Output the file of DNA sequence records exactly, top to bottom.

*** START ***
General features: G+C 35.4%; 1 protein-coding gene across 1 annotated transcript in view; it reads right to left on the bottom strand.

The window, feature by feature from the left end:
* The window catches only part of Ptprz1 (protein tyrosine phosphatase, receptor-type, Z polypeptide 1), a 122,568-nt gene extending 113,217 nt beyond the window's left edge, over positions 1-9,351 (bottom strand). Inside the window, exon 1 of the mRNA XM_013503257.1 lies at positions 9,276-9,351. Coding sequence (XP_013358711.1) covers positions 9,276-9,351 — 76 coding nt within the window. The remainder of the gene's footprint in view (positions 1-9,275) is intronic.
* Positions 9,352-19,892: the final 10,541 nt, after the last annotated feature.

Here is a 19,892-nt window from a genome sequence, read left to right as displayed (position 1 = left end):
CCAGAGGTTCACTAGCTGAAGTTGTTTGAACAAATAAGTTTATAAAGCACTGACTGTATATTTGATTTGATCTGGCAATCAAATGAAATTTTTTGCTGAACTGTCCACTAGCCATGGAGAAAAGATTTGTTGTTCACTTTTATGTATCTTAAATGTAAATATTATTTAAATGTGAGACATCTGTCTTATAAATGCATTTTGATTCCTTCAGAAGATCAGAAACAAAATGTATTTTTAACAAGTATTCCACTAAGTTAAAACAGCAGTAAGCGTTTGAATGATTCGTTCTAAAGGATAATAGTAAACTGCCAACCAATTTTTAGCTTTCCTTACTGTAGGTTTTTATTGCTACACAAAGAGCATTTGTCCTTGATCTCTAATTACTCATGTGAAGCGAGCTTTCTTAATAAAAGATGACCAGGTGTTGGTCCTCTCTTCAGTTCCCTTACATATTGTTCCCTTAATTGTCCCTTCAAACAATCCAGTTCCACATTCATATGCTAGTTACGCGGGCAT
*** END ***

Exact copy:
General features: G+C 35.4%; 1 protein-coding gene across 1 annotated transcript in view; it reads right to left on the bottom strand.

The window, feature by feature from the left end:
* The window catches only part of Ptprz1 (protein tyrosine phosphatase, receptor-type, Z polypeptide 1), a 122,568-nt gene extending 113,217 nt beyond the window's left edge, over positions 1-9,351 (bottom strand). Inside the window, exon 1 of the mRNA XM_013503257.1 lies at positions 9,276-9,351. Coding sequence (XP_013358711.1) covers positions 9,276-9,351 — 76 coding nt within the window. The remainder of the gene's footprint in view (positions 1-9,275) is intronic.
* Positions 9,352-19,892: the final 10,541 nt, after the last annotated feature.

Here is a 19,892-nt window from a genome sequence, read left to right as displayed (position 1 = left end):
CCAGAGGTTCACTAGCTGAAGTTGTTTGAACAAATAAGTTTATAAAGCACTGACTGTATATTTGATTTGATCTGGCAATCAAATGAAATTTTTTGCTGAACTGTCCACTAGCCATGGAGAAAAGATTTGTTGTTCACTTTTATGTATCTTAAATGTAAATATTATTTAAATGTGAGACATCTGTCTTATAAATGCATTTTGATTCCTTCAGAAGATCAGAAACAAAATGTATTTTTAACAAGTATTCCACTAAGTTAAAACAGCAGTAAGCGTTTGAATGATTCGTTCTAAAGGATAATAGTAAACTGCCAACCAATTTTTAGCTTTCCTTACTGTAGGTTTTTATTGCTACACAAAGAGCATTTGTCCTTGATCTCTAATTACTCATGTGAAGCGAGCTTTCTTAATAAAAGATGACCAGGTGTTGGTCCTCTCTTCAGTTCCCTTACATATTGTTCCCTTAATTGTCCCTTCAAACAATCCAGTTCCACATTCATATGCTAGTTACGCGGGCAT